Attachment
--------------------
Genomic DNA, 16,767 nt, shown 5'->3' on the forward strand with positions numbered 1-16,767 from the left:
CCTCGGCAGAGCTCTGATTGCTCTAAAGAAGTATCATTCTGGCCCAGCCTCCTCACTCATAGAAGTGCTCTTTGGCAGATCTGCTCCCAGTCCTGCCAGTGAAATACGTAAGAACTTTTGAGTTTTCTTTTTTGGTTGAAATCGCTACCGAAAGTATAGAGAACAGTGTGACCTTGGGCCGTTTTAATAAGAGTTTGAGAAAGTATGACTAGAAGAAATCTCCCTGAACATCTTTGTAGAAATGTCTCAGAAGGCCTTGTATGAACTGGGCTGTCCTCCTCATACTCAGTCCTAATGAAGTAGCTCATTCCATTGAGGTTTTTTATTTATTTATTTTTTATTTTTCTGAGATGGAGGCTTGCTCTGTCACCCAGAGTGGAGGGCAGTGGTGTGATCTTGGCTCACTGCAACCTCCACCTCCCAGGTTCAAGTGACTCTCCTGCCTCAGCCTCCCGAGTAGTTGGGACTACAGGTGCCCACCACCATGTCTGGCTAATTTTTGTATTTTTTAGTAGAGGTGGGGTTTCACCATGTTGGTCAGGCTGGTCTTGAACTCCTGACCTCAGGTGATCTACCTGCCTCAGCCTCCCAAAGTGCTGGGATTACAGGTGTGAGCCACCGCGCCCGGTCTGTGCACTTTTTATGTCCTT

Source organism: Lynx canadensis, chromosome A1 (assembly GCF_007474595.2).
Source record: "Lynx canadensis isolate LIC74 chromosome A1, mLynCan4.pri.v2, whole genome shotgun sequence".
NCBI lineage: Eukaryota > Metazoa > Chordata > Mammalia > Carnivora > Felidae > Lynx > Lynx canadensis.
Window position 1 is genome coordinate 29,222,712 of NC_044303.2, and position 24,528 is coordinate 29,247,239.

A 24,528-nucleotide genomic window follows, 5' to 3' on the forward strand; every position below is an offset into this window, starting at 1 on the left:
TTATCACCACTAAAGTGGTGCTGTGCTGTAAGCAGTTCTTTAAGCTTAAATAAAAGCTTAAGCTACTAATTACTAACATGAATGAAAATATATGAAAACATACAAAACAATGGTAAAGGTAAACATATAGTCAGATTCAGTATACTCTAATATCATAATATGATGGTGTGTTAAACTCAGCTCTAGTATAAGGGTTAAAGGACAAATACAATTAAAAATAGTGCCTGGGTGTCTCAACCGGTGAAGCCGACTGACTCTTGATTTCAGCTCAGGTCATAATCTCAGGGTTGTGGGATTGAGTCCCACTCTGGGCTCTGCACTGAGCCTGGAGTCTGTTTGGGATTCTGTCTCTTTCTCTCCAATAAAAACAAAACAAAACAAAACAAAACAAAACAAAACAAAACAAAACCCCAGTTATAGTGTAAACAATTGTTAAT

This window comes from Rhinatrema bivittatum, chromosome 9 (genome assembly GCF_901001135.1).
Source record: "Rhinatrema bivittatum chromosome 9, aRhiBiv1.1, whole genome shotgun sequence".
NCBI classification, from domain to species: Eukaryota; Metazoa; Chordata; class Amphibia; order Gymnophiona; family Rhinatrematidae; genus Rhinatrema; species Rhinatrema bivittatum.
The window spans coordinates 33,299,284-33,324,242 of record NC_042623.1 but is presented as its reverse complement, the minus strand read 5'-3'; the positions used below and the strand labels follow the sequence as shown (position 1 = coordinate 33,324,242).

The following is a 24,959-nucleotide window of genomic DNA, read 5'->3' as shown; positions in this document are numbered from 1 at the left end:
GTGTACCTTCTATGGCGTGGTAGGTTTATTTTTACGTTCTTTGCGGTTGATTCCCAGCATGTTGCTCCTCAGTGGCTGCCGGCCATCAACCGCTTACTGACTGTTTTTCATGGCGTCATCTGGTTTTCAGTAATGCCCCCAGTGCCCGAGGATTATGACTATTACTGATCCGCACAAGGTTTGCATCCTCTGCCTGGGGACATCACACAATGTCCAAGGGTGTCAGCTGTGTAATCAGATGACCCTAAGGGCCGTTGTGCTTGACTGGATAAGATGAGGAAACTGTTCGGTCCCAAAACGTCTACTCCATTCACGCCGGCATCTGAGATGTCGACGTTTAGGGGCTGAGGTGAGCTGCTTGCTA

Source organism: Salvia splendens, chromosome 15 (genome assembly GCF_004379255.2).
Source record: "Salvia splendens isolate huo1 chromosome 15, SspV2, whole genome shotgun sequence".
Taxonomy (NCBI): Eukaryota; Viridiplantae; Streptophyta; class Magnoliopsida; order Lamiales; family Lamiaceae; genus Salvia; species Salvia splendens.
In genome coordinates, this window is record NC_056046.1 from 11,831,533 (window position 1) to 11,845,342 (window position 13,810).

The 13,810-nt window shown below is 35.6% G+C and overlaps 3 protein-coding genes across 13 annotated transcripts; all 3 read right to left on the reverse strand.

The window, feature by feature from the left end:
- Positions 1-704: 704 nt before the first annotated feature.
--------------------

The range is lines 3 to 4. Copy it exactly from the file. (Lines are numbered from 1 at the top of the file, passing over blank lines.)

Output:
Source organism: Lynx canadensis, chromosome A1 (assembly GCF_007474595.2).
Source record: "Lynx canadensis isolate LIC74 chromosome A1, mLynCan4.pri.v2, whole genome shotgun sequence".